Key Features and Values
• Competitive ELISA for detection of neutralising antibodies
• Independent of antibody isotype
• Low sample volume
• Highly sensitive and specific (in house evaluation)
• Ready to use reagents
The Spike Protein Inhibition Assay (SPIA) is a competitive immunoenzymaticcolorimetric method to detect neutralising antibodies against SARS-CoV-2 in human serum.
The 2019 novel coronavirus, named SARS-CoV-2 is identified as the causative agent of an outbreak of a viral pneumonia or SARS (Severe Acute Respiratory Syndrome) which the World Health Organisation (WHO) subsequently named COVID-191. The viral infection causes a series of respiratory illness including severe respiratory syndrome, indicating the virus most likely infects respiratory epithelial cells and spreads mainly via respiratory tract from human to human2. SARS-CoV-2 belongs to the β-coronavirus genus and is similar to the SARS outbreak in 2003 and MERS (Middle East Respiratory Syndrome) in 2012. The genome of coronavirus encodes four structural proteins including Spike (S), Envelope (E), Membrane (M) and Nucleocapsid (N) proteins. The virus infects and replicates itself within Type II pneumocytes cells and is transmitted via primarily droplet3. Receptor-mediated endocytosis is the main process of virus entry to the host cells: S protein contains a receptor binding domain (RBD) involved in the binding of the angiotensin-converting enzyme 2 (ACE2)4. ACE2 is a cell-surface receptor that is present in the kidney, blood vessels, heart and importantly, in the lung alveolar type II (AT2) cells which are respiratory tract epithelial cells. Once the virus gains access inside the target cell, the host immune system recognises the whole virus or its surface epitopes, eliciting an immune response, characterised by elevations in specific antibodies. Those antibodies that are able to bind to the spike protein and prevent it from entering cells by inhibition of the RBD-ACE2 interaction are known as neutralising antibodies (nAb) and the presence of these have been shown to be associated with protection against infection in disease models5. While nAb are believed to be important for protection, the level required is not defined. As such a wide range of nAb titres have been reported following SARS-CoV-2 infection and these vary depending on the length of time from infection and the severity of the disease.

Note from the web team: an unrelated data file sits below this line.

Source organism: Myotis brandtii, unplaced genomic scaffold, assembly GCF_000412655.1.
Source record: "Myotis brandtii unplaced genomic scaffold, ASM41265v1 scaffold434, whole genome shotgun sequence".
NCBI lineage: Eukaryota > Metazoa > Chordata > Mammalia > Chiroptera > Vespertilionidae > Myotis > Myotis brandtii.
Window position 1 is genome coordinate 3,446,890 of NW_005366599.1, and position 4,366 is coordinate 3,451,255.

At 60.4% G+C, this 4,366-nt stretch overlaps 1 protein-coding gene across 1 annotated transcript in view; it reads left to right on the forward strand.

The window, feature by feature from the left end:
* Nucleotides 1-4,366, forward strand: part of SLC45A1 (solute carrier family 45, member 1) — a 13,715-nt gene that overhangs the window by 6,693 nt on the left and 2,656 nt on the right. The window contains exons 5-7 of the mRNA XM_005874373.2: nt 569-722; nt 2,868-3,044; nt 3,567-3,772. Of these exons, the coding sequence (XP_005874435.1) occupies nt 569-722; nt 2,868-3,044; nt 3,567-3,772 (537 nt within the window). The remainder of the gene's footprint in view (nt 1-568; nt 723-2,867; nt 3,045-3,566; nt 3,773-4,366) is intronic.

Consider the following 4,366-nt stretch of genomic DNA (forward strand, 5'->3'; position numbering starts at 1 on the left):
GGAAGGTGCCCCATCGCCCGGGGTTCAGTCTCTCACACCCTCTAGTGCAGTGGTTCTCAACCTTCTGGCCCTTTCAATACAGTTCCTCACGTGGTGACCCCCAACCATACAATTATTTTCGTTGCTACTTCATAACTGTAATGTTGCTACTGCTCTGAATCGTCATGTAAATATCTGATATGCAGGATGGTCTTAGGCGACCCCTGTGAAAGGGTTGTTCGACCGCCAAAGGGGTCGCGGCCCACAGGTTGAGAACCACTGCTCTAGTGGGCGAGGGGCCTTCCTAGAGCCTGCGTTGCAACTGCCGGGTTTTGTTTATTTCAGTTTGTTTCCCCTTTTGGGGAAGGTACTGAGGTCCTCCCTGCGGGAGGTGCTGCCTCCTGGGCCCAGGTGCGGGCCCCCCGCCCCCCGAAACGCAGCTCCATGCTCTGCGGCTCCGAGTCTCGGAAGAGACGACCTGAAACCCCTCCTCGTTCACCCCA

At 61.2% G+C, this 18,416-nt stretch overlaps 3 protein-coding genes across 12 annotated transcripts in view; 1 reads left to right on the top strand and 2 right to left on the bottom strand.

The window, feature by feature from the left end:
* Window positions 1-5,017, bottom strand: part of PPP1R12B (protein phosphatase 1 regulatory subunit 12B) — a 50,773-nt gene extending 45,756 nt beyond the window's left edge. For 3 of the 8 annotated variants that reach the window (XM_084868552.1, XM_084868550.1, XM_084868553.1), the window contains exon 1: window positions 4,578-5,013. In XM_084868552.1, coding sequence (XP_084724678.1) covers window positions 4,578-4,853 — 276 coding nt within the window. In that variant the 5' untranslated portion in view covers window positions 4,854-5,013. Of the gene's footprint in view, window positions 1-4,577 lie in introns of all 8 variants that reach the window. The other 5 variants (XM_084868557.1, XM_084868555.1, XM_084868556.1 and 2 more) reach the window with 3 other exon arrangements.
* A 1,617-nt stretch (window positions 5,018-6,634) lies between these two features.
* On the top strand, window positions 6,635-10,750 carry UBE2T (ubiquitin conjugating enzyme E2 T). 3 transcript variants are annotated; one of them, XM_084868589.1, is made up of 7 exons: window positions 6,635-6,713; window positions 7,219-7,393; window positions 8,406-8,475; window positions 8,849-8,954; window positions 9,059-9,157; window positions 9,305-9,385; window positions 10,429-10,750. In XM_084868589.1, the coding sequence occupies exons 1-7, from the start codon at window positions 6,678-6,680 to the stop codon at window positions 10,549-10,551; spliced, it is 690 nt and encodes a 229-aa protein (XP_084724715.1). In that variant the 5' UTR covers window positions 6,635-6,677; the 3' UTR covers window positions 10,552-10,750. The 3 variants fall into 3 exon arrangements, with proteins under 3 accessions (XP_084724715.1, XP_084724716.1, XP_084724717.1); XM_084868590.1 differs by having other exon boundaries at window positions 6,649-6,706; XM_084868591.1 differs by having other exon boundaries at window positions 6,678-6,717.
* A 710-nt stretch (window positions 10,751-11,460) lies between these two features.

2. Hu, B., Guo, H., Zhou, P.et al.Characteristics of SARS-CoV-2 and COVID-19.Nat Rev Microbiol19,141–154 (2021).
3. Tai W, He L, Zhang X, Pu J, Voronin D, Jiang S, Zhou Y, Du L. Characterization of the receptor-binding domain (RBD) of 2019 novel coronavirus: implication for development of RBD protein as a viral attachment inhibitor and vaccine. Cell Mol Immunol. 2020 Jun;17(6):613-620.
4. Jiang S, Zhang X, Yang Y, Hotez PJ, Du L. Neutralizing antibodies for the treatment of COVID-19. Nat Biomed Eng. 2020 Dec;4(12):1134-1139.
5. Rogers TF, Zhao F, Huang D, et al. Isolation of potent SARS-CoV-2 neutralizing antibodies and protection from diseasein a small animal model. Science. 2020 Aug 21;369(6506):956-963.